Democrats now pushing for tax cuts they once opposed

The Washington Post’s Ed O’Keefe explains the tax breaks and deductions that are fueling debate over how to raise revenue and reduce the deficit. (The Washington Post)
December 25, 2012

Democrats seeking a deal to avert the year-end “fiscal cliff” are trying to etch into stone the signature economic achievement of Republican President George W. Bush by permanently extending tax cuts enacted during his tenure.

President Obama has put the extension of the tax cuts for most Americans at the top of his domestic agenda, a remarkable turnaround for Democrats, who had staunchly opposed the tax breaks when they were written into law about a decade ago.

With Obama leaving his Hawaii vacation for Washington Wednesday evening and lawmakers returning Thursday, the main dividing line between Republicans and Democrats has come down to whether tax rates should increase for top earners at the end of the year, when the Bush-era tax cuts are set to expire. While Republicans want to extend all the cuts, Democrats are pushing to maintain lower rates on household income below $250,000. Those lower rates significantly reduce the taxes of nearly all American households that earn less than $250,000 — and many who earn more, even if tax rates are allowed to increase on income above that figure.

While it is increasingly unlikely that the two parties will reach an agreement to avoid the fiscal cliff before Jan. 1, it is all but certain that their ultimate deal, whenever it comes, will make permanent the lower rates for most Americans.

R. Glenn Hubbard, dean of the Columbia Business School and an architect of the Bush tax cuts, said it is “deeply ironic” for Democrats to favor extending most of them, given what he called their “visceral” opposition a decade ago. Keeping the lower rates even for income under $250,000 “would enshrine the vast bulk of the Bush tax cuts,” he said.

‘Fiscal cliff’ calculator’: What it will mean for me

Democrats say they have reconsidered their opposition to the Bush tax cuts for several reasons. The cuts were written into law from 2001 to 2003 after a decade in which most Americans saw robust income growth. Over the past decade, by contrast, median wages have declined, after adjusting for inflation, amid a weak economy. Allowing tax cuts for the middle class to expire would further reduce take-home pay.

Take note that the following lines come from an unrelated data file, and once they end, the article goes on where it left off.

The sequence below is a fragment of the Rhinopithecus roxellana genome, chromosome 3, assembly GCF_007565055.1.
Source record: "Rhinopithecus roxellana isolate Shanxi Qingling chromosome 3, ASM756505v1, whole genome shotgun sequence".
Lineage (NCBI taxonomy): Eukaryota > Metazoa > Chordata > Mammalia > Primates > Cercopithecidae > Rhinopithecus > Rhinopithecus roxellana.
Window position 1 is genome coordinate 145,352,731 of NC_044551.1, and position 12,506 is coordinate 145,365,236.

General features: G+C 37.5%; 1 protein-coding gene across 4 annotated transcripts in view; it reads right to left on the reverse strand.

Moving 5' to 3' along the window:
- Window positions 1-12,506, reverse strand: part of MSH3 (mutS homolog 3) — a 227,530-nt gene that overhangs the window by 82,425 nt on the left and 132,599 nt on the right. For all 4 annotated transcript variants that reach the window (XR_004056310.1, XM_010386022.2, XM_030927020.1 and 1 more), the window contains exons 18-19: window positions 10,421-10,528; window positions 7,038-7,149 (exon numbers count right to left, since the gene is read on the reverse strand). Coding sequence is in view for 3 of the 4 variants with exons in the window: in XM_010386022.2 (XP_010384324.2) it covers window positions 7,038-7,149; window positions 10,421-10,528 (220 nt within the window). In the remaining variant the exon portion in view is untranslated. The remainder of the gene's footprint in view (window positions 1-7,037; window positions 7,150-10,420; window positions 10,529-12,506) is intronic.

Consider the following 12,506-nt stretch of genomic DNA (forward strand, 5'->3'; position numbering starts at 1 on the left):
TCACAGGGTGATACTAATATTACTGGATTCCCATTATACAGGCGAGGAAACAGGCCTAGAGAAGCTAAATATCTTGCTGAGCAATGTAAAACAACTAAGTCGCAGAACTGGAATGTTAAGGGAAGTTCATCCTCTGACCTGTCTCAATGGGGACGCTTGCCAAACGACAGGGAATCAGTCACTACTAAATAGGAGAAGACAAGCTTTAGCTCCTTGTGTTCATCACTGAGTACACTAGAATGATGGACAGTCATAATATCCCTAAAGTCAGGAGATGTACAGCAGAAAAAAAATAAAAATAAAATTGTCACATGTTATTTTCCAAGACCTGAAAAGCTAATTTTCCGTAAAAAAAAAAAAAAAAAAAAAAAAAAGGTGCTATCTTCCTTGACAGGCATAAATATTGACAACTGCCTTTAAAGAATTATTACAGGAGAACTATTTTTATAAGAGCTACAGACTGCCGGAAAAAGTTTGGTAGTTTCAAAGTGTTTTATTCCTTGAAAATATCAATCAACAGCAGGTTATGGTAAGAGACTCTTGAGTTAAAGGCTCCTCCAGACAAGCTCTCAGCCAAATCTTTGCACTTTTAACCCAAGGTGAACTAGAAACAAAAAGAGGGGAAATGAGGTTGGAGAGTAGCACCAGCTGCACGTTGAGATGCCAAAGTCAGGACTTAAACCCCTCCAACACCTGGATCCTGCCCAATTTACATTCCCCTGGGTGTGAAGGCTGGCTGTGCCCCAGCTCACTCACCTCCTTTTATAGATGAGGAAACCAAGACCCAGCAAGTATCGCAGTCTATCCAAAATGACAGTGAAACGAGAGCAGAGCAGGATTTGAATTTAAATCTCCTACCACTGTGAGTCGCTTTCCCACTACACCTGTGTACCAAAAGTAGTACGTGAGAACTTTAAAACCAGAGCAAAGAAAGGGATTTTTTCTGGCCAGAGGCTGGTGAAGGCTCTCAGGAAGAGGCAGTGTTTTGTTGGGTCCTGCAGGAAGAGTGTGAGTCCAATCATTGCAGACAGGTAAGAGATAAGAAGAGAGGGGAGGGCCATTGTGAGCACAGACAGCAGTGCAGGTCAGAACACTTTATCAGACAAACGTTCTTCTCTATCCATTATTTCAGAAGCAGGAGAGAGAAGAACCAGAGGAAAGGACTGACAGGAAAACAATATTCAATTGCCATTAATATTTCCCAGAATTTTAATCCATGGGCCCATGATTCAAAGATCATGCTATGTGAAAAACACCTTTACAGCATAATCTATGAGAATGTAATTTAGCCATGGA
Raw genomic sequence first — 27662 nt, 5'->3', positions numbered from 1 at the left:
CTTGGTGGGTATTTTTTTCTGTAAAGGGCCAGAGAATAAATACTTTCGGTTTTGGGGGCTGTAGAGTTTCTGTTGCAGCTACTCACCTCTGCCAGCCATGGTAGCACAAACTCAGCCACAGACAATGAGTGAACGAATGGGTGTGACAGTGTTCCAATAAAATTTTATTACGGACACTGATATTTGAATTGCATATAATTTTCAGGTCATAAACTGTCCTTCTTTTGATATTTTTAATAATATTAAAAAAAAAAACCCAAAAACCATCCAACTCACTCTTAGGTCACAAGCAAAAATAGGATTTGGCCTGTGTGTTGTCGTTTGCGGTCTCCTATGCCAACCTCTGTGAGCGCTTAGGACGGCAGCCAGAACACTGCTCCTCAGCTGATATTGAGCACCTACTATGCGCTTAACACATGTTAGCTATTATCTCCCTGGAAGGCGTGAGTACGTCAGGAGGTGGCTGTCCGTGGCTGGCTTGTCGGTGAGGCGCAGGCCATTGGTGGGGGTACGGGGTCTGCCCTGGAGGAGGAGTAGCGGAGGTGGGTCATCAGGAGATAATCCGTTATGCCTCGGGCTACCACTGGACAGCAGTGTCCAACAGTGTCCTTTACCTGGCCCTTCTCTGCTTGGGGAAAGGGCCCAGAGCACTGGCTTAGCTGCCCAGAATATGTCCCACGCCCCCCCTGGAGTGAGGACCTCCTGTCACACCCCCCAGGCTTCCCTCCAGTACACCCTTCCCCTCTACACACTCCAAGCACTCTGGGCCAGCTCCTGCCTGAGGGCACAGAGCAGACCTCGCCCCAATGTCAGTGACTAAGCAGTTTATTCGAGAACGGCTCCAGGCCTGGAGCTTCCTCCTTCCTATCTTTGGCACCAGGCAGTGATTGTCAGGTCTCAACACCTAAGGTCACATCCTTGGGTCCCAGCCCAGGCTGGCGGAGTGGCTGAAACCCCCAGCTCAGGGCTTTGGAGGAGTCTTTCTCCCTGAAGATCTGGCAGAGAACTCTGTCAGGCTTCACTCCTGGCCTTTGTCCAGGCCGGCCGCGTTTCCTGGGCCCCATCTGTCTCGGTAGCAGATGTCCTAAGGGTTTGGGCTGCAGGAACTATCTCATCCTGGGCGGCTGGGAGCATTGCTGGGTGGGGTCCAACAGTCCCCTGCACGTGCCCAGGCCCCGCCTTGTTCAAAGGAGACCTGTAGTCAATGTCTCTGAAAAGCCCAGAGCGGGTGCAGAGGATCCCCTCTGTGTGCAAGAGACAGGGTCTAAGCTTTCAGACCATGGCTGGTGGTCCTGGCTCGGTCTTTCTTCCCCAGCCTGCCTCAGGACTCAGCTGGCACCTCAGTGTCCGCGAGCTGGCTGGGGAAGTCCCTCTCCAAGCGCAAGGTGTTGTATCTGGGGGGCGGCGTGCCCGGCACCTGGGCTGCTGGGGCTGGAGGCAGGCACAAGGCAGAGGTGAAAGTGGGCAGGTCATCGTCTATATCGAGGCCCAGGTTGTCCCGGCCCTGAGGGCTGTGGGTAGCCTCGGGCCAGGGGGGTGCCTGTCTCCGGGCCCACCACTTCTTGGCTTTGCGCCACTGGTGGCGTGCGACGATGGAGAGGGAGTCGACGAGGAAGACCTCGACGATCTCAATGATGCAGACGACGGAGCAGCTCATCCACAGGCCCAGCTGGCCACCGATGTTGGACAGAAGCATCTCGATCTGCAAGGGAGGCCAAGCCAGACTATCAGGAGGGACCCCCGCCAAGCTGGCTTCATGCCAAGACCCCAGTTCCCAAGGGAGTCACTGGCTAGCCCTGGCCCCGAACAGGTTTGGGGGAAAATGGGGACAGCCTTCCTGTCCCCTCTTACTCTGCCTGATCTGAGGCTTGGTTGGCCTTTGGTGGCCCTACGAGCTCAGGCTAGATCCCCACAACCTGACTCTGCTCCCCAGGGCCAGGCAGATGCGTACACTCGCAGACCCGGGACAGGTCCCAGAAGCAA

“We’ve had these tax cuts in place since 2001. The world changes, and the economy is where it is,” said Steven Elmendorf, who was chief of staff to former House minority leader Richard A. Gephardt (D-Mo.), a primary opponent of the Bush tax cuts. “With people’s economic status, we should not be raising taxes on people earning under $250,000.”

What’s more, income inequality has been growing. Sparing the middle class higher taxes while requiring the wealthy to pay more would tip the scales slightly in the other direction.

“The reason there’s been this movement toward broad consensus on renewing the tax cut for working- and middle-class families is that will give us a sharper progressivity in the tax system that is very much desired by Democrats and progressives who’ve seen an income distribution more and more distorted toward the wealthy,” said Betsey Stevenson, former chief economist in Obama’s Labor Department and a professor at the University of Michigan, who added that taxes may have to rise even more than currently contemplated to meet the country’s needs.

But more than economics is at work. Democrats have found what they consider a winning political argument in calling for lower taxes on the middle class and higher taxes on the wealthy. And while, a decade ago, many Democrats favored maintaining higher tax rates to help fund domestic programs, it is much harder to take away a tax cut than make it.

“Most fundamentally, it was due to a perception by Democrats that the political reality was moving to the right on economic policy,” said Jim Manley, a former top aide to Senate Majority Leader Harry M. Reid (D-Nev.). “The Democratic Party has adjusted to those realities and recognizes you’ve got to be more careful about focusing on the middle class.”

Even as they agree that taxes shouldn’t rise on the middle class when the economy is still weak, some liberals are worried by the prevailing Democratic view that the bulk of the Bush tax cuts should be made permanent. Liberals fear that lower revenue means less money for domestic programs, such as education, as well as for the social safety net.